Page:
The name of my local dance community, chosen >30 years ago, is Tallahassee Community Friends of Old-time Dance. Many dancers now prefer evenings made up entirely of contras, narrowly defined, but some still prefer our traditional mix of formations. When I advertise our dances on Facebook, I subtly call the events that I expect to be all-contras ‘contradances’, and the others ‘old-time dances’. I don’t know whether anyone notices. We aren’t the only such organization with ‘old-time’ in our name.
Sent from my iPhone
I'm in Germany, and I'm speaking for the next few days at a Conference run by the European Callers and Teachers Association.
Several of my sessions are about Contras, and speaking to the Contra Coordinator as we drove to the hotel I realised we had very
different ideas about what a contra is. I say it is an American (or American-style) dance, longways duple or triple. He classes
three-couple dances (such as Ted's Triplets), four-couple dances and circles as contras. He even classes my dance "Sting in the
Tail" as a contra. This is for two three-couple sets side-by-side and involves siding into line, set and turn single. I would
regard this quite definitely as "Playford"-style, and I think Americans would categorise it as English. But what is a contra? I
know the hot-shots would say that it's longways duple improper or Becket with a partner swing and preferably a neighbor swing, but
is that your definition? What about an early American dance such as "The Young Widow" - is that a contra? Can a dance in waltz
time be a contra? I think of a contra as mainly danced to reels or jigs, though I know there are a few to slip-jigs. Within
reels I would include marches and American hornpipes, which are smooth, but not English hornpipes which I would dance to a
step-hop. And not Strathspeys. I would say contras are done to a walking step, apart from the swing which is often a buzz step.
But do you agree with me?
Answers fairly quickly please!
Email colin(a)colinhume.com Web site http://colinhume.com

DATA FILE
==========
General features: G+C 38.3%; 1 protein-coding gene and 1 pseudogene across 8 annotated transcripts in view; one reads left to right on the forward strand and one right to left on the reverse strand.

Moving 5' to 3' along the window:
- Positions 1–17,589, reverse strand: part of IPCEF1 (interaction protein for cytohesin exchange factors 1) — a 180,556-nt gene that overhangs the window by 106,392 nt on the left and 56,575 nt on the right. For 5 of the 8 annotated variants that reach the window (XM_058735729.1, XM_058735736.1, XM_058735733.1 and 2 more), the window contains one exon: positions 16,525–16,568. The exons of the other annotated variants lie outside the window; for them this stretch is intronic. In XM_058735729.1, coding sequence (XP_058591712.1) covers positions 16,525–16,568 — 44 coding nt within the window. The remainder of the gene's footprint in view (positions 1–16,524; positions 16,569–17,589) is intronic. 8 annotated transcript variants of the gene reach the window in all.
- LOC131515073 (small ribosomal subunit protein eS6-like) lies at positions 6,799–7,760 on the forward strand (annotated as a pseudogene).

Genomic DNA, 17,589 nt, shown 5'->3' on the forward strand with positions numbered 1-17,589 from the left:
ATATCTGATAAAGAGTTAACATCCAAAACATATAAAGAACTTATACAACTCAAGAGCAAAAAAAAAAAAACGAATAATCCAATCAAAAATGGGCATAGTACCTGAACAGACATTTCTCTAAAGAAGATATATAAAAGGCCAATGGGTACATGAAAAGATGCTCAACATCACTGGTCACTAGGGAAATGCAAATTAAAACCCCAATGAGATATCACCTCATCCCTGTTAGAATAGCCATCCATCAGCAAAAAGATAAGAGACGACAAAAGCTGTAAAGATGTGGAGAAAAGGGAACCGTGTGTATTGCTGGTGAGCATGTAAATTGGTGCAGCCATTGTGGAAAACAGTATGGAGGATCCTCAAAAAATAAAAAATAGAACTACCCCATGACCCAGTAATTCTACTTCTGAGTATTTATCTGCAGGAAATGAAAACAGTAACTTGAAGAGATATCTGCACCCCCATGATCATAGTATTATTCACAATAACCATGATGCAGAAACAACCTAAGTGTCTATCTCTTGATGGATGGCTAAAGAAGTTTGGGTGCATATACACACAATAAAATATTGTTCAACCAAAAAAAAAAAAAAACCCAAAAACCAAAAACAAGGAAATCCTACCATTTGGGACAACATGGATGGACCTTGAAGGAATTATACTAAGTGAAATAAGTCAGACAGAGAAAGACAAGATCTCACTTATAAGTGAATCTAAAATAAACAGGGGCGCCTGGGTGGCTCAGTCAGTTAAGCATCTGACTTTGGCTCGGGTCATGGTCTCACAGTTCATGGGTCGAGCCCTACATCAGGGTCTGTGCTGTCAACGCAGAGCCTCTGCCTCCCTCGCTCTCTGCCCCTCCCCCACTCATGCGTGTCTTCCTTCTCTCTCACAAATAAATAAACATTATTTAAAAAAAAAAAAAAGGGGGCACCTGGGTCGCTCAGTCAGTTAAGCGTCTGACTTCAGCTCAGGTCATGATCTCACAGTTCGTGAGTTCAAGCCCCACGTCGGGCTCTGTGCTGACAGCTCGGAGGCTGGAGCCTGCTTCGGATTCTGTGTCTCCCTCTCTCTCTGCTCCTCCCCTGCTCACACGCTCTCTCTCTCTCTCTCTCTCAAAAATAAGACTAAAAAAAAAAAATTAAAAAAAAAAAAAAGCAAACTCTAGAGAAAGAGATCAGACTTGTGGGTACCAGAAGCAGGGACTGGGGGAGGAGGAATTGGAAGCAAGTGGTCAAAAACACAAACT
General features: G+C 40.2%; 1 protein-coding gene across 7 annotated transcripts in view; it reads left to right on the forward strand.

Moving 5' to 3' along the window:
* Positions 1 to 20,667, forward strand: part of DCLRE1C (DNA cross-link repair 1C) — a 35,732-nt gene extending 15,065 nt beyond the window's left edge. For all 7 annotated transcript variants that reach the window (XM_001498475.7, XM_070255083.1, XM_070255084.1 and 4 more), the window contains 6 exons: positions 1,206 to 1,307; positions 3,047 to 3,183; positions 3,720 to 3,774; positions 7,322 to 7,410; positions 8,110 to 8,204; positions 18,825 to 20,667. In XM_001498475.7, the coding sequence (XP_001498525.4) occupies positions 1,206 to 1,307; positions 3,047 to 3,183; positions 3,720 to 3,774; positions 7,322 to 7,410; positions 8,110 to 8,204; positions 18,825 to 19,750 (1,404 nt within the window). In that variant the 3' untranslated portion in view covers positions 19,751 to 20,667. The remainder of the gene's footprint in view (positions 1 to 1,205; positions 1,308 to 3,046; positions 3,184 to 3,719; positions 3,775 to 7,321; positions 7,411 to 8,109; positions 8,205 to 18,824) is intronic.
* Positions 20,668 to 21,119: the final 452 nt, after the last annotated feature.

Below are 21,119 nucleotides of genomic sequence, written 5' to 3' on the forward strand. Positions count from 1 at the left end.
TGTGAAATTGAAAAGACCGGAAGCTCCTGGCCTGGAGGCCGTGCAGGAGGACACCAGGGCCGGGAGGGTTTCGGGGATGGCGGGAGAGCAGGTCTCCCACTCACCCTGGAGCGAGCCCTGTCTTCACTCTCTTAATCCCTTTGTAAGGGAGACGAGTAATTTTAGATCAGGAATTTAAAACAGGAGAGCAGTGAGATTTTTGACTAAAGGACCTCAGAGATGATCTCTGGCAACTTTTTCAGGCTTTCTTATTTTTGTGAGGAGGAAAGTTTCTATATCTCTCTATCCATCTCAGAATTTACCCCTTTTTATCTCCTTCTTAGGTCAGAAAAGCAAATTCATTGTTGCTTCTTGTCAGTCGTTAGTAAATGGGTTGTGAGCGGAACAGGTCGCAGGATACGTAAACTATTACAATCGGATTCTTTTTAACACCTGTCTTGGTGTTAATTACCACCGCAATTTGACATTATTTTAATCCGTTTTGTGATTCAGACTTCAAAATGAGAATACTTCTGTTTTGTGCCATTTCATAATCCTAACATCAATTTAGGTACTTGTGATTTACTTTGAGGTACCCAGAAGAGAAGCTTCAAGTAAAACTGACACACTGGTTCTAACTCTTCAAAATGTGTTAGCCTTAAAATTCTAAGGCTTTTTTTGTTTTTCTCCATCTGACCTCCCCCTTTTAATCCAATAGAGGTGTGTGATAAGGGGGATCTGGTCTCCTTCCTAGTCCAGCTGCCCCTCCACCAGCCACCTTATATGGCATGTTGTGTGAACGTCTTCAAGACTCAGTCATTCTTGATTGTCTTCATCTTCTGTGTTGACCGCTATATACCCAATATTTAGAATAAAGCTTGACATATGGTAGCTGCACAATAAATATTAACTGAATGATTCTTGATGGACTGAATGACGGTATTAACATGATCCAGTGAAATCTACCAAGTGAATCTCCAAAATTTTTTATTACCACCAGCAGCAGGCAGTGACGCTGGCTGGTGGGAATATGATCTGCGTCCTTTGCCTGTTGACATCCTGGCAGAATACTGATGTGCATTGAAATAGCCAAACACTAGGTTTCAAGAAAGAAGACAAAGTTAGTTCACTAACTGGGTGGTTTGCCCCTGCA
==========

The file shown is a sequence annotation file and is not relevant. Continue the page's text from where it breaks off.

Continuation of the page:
Also from ECTA's definition:
"Contra Dance is mainly danced in two long, facing lines of couples, the
longways. There are different setups relating to the position of the
partner in the formation (e. g. Proper, Improper and Becket) and relating
to the number of couples dancing together (Duple, Triple, Triplet). A
different formation is the Sicilian Circle. Facing couples create a ring in
which in each group one couple is dancing counter clockwise and the other
Contra Dances are mostly danced to reels and jigs, but also to hornpipes.
The music consists of the melodies A and B, which each contain 16 bats and
are repeated so that a melodic structure of AABB is created. The set of
figures is danced to this AA BB structure of 64 beats. There also are
deviant structures like AB BA.
The Prompter explains each dance and calls the figures to the music a
little ahead of time. Like this it is possible for both experienced and new
dancers to dance. Through the repetition of the set of figures the dancers
learn the dance and the Prompter can shorten his calls or reduce them bit
by bit. The set of figures is written so that after dancing through it once
a new group of dancers meet. This is called the progression. In formations
with a fixed group of couples the position within the formation changes.
I ran this at a monthly dance, and it was well received; so I figured I'd
share it around. To my knowledge it's new. Please correct me if you know of
The interesting/odd bit is the transition from B2 to A1, where the ladies
role comes out of a left hand star with old neighbors to start a hey by the
left shoulder in the middle with new neighbors. It flows well, but is
*Hubert Humphrey Deserves More Than Just a Song By Tom Lehrer*
by Luke Donforth
Improper, duple minor contra
Ladies start full hey by the left
Neighbor gyre and swing
Circle Left 3/4
Ladies chain across
Left Hand Star 1x
As for the title, well, I was on a presidents and folk music kick. Writing
titles is harder than writing dances...
thanks for providing this outlet for us!
does anyone have experience with hearing impaired calling?
has anyone used signing for dances?
or other solutions to make the dance accessible?
grateful for your thoughts
312 litchfield turnpike
bethany ct 06524
Karen and I like to get some winter sunshine (temperature
averaging at least mid-sixties) with lots of dancing (ECD, contra, square,
etc.) on our USA vacations in January or February, taking in a dance
festival if we can.
Any recommendations as to the best place to go?
John Sweeney, Caller, Dancer, England john(a)modernjive.com 01233 625 362 &
07802 940 574
http://www.modernjive.com for Modern Jive Events & DVDs
http://www.contrafusion.co.uk for Dancing in Kent